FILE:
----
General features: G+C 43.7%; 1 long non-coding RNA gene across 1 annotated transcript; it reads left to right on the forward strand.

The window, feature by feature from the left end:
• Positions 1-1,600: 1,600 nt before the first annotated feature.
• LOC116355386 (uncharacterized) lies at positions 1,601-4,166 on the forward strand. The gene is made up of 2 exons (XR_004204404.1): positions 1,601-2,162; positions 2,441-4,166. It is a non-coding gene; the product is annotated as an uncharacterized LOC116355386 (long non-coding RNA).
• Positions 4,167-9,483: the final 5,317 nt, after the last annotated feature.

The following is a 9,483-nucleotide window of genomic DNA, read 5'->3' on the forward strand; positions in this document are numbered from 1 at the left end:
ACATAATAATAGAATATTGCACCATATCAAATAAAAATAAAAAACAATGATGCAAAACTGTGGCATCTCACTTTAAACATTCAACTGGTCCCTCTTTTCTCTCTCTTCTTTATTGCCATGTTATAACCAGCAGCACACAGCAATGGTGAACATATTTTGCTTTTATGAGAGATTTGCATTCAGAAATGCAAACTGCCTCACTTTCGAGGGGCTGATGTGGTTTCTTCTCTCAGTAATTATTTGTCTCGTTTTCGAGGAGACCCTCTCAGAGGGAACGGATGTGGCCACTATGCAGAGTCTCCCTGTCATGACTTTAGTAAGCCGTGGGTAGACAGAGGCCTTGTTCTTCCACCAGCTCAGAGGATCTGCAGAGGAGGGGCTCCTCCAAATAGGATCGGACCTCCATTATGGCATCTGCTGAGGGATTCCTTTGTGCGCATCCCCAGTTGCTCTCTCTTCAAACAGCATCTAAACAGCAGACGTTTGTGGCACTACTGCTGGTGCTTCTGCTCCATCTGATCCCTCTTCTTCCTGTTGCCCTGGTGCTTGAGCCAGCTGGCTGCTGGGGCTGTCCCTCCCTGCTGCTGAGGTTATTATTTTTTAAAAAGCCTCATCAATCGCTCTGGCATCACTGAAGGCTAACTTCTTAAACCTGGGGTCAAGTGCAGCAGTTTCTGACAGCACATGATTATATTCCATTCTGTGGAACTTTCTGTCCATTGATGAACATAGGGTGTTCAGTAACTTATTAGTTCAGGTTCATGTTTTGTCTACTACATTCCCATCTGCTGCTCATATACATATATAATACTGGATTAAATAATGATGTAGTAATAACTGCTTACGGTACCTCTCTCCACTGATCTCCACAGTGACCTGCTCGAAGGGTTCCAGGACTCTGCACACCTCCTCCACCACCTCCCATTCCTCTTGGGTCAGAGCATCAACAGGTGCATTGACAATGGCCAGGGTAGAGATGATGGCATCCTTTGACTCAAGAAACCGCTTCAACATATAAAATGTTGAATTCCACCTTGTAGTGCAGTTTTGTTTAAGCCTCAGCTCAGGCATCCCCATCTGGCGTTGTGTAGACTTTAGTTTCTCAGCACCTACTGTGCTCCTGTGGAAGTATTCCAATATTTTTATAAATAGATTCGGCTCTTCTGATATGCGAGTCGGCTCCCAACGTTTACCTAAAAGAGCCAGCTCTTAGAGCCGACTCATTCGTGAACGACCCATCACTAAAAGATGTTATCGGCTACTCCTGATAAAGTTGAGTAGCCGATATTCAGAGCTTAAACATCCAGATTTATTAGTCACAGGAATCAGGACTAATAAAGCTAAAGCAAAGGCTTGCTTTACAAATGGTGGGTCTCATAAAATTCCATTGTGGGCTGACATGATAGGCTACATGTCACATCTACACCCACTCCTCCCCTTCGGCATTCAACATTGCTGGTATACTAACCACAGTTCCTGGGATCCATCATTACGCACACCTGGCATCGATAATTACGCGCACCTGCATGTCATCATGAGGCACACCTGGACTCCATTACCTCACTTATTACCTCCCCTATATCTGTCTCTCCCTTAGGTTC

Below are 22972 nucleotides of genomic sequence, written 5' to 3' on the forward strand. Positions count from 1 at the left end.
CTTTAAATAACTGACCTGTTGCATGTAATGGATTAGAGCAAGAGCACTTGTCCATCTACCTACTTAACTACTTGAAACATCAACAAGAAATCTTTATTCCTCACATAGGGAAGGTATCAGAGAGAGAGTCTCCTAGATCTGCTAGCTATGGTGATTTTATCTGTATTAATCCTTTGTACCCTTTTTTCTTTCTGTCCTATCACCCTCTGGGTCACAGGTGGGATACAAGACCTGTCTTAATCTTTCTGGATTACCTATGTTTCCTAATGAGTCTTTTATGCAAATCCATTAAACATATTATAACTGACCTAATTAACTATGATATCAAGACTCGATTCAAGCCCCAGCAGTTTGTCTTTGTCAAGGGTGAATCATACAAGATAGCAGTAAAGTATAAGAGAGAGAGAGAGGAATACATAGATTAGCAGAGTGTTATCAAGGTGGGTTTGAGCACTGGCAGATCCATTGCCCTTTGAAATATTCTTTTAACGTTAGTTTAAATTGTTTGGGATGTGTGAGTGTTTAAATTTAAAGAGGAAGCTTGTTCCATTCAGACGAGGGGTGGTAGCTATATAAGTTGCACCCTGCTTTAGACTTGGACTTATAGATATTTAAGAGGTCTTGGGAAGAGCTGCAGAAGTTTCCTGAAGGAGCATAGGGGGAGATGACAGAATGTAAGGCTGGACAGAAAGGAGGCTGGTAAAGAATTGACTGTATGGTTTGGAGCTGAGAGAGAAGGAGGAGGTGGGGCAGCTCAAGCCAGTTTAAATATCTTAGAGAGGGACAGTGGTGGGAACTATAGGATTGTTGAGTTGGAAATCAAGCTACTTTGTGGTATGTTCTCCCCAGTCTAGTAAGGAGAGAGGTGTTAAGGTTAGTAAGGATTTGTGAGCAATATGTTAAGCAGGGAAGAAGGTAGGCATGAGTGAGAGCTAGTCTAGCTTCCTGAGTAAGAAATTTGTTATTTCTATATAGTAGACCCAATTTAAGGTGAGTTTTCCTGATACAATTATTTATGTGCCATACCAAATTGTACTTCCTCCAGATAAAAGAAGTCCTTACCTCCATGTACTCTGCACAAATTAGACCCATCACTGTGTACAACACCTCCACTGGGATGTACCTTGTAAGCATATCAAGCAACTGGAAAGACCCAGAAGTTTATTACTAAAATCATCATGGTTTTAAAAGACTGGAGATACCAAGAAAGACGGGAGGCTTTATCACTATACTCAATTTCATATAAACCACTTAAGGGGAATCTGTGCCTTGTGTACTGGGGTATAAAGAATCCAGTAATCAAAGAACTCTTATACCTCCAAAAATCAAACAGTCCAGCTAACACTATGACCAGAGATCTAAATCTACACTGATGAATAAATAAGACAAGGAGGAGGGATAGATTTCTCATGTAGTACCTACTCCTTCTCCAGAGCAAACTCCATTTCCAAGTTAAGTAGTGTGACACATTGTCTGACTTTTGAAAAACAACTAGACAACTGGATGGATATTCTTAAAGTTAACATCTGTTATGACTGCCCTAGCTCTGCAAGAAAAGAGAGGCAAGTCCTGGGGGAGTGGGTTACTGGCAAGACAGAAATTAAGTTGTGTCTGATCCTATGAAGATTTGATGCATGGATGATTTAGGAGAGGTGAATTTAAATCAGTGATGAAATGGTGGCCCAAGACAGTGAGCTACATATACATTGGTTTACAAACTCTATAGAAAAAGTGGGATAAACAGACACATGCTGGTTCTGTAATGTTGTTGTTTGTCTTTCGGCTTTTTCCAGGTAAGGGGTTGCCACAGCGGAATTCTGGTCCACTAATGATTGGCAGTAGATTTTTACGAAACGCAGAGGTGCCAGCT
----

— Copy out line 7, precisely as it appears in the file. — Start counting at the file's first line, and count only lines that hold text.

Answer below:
ACATAATAATAGAATATTGCACCATATCAAATAAAAATAAAAAACAATGATGCAAAACTGTGGCATCTCACTTTAAACATTCAACTGGTCCCTCTTTTCTCTCTCTTCTTTATTGCCATGTTATAACCAGCAGCACACAGCAATGGTGAACATATTTTGCTTTTATGAGAGATTTGCATTCAGAAATGCAAACTGCCTCACTTTCGAGGGGCTGATGTGGTTTCTTCTCTCAGTAATTATTTGTCTCGTTTTCGAGGAGACCCTCTCAGAGGGAACGGATGTGGCCACTATGCAGAGTCTCCCTGTCATGACTTTAGTAAGCCGTGGGTAGACAGAGGCCTTGTTCTTCCACCAGCTCAGAGGATCTGCAGAGGAGGGGCTCCTCCAAATAGGATCGGACCTCCATTATGGCATCTGCTGAGGGATTCCTTTGTGCGCATCCCCAGTTGCTCTCTCTTCAAACAGCATCTAAACAGCAGACGTTTGTGGCACTACTGCTGGTGCTTCTGCTCCATCTGATCCCTCTTCTTCCTGTTGCCCTGGTGCTTGAGCCAGCTGGCTGCTGGGGCTGTCCCTCCCTGCTGCTGAGGTTATTATTTTTTAAAAAGCCTCATCAATCGCTCTGGCATCACTGAAGGCTAACTTCTTAAACCTGGGGTCAAGTGCAGCAGTTTCTGACAGCACATGATTATATTCCATTCTGTGGAACTTTCTGTCCATTGATGAACATAGGGTGTTCAGTAACTTATTAGTTCAGGTTCATGTTTTGTCTACTACATTCCCATCTGCTGCTCATATACATATATAATACTGGATTAAATAATGATGTAGTAATAACTGCTTACGGTACCTCTCTCCACTGATCTCCACAGTGACCTGCTCGAAGGGTTCCAGGACTCTGCACACCTCCTCCACCACCTCCCATTCCTCTTGGGTCAGAGCATCAACAGGTGCATTGACAATGGCCAGGGTAGAGATGATGGCATCCTTTGACTCAAGAAACCGCTTCAACATATAAAATGTTGAATTCCACCTTGTAGTGCAGTTTTGTTTAAGCCTCAGCTCAGGCATCCCCATCTGGCGTTGTGTAGACTTTAGTTTCTCAGCACCTACTGTGCTCCTGTGGAAGTATTCCAATATTTTTATAAATAGATTCGGCTCTTCTGATATGCGAGTCGGCTCCCAACGTTTACCTAAAAGAGCCAGCTCTTAGAGCCGACTCATTCGTGAACGACCCATCACTAAAAGATGTTATCGGCTACTCCTGATAAAGTTGAGTAGCCGATATTCAGAGCTTAAACATCCAGATTTATTAGTCACAGGAATCAGGACTAATAAAGCTAAAGCAAAGGCTTGCTTTACAAATGGTGGGTCTCATAAAATTCCATTGTGGGCTGACATGATAGGCTACATGTCACATCTACACCCACTCCTCCCCTTCGGCATTCAACATTGCTGGTATACTAACCACAGTTCCTGGGATCCATCATTACGCACACCTGGCATCGATAATTACGCGCACCTGCATGTCATCATGAGGCACACCTGGACTCCATTACCTCACTTATTACCTCCCCTATATCTGTCTCTCCCTTAGGTTC